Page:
In the business world, of course, we don’t have the luxury of building a deck that is completely graphic. Our presentations have to deliver everything from our business vision to product pricing without the benefit of a designer to build our decks.
Not having a designer is no excuse for a terrible presentation
Your presentations are a reflection of you and your company. Want to instantly lose credibility? Share a presentation that is dense with words, in different fonts and full of misspellings. No matter how good you are on your feet, you’ll leave your audience with a poor impression.
A lot of people tell me tell me that PowerPoint sucks. I think they are shooting the messenger but maybe they are right because – unfortunately – PowerPoint doesn’t write the presentation for us.
One sales vp told me that that she’d rather have her buyer looking at her products instead of a slide. Her point is well taken but a well-crafted PowerPoint presentation can frame the conversation, document the meeting and set-up key questions. Not surprisingly, the more presentations we built together, the more she wanted to use PowerPoint because of how the buyers were responding.
What makes a GREAT PowerPoint presentation?
- Keep it short – a good rule of thumb is 1 slide for every 2 minutes of presentation time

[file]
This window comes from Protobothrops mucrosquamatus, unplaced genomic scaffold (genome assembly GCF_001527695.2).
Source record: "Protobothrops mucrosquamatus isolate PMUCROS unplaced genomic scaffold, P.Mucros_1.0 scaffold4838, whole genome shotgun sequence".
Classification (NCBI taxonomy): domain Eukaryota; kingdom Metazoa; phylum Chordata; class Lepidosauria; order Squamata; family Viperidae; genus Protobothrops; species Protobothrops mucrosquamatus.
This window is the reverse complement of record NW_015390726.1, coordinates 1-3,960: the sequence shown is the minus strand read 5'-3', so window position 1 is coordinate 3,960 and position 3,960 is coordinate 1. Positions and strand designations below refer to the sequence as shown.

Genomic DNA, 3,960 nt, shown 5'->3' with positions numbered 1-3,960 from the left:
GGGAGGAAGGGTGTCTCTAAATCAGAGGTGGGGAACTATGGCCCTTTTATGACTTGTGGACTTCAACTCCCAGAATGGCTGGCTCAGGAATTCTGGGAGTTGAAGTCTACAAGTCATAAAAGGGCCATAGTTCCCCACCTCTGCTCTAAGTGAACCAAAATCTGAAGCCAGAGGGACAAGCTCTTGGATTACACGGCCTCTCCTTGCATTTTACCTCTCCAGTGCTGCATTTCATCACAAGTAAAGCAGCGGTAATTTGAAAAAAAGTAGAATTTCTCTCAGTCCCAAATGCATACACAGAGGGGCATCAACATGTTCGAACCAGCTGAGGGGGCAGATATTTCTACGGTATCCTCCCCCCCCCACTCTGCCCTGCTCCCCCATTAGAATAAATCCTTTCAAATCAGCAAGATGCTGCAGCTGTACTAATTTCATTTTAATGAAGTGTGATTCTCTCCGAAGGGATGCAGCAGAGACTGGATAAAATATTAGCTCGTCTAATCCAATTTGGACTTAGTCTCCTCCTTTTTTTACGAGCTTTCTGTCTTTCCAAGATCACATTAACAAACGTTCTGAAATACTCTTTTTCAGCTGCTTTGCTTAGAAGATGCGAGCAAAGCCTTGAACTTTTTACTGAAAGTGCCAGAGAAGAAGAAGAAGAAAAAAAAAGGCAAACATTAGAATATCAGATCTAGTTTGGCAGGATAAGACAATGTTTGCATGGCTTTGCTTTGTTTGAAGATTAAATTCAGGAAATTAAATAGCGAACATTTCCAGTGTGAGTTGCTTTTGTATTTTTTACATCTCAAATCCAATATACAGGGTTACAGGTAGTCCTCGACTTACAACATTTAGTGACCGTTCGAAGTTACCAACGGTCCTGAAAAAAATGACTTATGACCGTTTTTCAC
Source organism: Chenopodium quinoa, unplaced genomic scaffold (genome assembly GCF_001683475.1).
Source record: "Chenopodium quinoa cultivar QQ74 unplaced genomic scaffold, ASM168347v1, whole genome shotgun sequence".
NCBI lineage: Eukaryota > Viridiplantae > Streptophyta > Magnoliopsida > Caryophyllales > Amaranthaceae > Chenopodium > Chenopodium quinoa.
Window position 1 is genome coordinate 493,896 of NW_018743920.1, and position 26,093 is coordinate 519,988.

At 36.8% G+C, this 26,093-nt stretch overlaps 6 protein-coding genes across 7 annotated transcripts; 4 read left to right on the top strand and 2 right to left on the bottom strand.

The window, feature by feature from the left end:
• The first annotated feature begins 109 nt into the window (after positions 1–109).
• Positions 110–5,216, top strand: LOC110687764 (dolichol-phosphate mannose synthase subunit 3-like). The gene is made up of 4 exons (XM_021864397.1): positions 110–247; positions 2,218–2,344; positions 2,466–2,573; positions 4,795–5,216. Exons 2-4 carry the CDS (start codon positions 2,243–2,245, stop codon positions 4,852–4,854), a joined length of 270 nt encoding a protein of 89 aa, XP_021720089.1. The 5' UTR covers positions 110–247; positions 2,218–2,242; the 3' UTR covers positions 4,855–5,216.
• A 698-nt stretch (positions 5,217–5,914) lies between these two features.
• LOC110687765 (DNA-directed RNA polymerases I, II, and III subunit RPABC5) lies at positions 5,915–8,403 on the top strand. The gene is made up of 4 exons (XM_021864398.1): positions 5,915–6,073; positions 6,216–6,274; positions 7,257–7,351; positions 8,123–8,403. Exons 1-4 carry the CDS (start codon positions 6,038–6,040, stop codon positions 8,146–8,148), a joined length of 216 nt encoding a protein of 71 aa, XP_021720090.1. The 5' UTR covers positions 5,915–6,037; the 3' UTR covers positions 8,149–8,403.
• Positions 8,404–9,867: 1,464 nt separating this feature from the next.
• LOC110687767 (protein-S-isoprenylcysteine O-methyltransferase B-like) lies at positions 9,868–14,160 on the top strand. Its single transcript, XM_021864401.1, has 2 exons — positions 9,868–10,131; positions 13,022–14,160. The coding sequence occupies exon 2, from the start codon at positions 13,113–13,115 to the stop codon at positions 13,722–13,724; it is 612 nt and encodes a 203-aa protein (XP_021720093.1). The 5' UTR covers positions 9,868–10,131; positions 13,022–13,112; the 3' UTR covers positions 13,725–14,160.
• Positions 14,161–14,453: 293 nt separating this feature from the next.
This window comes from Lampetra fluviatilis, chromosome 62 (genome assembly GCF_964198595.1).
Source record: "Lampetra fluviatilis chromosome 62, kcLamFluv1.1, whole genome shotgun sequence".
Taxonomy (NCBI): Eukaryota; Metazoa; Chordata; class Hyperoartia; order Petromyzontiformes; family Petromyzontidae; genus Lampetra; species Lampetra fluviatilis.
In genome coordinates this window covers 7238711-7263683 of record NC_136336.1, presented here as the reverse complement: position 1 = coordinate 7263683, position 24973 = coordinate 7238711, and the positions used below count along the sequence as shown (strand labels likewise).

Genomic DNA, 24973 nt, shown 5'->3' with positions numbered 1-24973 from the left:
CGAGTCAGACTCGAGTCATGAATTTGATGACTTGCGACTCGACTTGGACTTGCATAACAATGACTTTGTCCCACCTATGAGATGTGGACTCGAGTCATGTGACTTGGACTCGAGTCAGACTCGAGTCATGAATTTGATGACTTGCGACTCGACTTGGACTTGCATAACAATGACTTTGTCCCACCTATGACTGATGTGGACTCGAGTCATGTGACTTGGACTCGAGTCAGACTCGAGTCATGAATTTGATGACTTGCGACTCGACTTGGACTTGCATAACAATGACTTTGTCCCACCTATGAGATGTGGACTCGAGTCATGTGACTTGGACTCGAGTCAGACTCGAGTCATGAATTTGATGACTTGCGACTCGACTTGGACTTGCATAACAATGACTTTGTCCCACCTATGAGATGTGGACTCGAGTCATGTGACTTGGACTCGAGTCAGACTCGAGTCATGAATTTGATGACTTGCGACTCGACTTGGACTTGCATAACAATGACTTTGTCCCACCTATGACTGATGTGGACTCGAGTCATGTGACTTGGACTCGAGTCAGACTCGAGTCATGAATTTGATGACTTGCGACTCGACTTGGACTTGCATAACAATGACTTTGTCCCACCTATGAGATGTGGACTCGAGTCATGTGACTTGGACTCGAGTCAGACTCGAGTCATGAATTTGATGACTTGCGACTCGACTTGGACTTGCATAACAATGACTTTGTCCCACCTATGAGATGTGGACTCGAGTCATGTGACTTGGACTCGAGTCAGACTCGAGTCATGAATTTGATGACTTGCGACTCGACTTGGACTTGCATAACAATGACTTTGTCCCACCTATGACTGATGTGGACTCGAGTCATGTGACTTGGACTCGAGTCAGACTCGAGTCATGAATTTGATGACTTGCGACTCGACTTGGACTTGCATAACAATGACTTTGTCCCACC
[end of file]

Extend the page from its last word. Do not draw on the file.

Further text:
- Give your slides (and message) a personality that runs through the entire presentation
- Tell a story, don’t just dump data
- Connect with the pain point of your audience and share your solution on how you will solve it
- Use photos to help bring your message to life or embed video to help communicate more robustly
- Use short bullets to convey the idea – don’t write a book or a script to read
- Don’t be afraid of color or a larger font to make a key point
- Don’t get cute –animation sounds and slide transitions are very distracting. Keep the focus on you and your message
- Don’t use busy backgrounds and design templates
- Be ruthless and consistent. Every slide should make a critical point and all the slides should present information in the same way
A word of advice: practice with your presentation beforehand. You’ll feel more confident, know when and how to address each slide and it will help you consider the order of your slides more carefully. No one can follow a presenter who’s flipping slides forward and backwards to try and show something addressed later in the presentation.
It’s going too far to say a great presentation makes the sale but it uses the same components – a compelling story backed with strong proof points and powerful visuals – that you and the sales team use to build your business.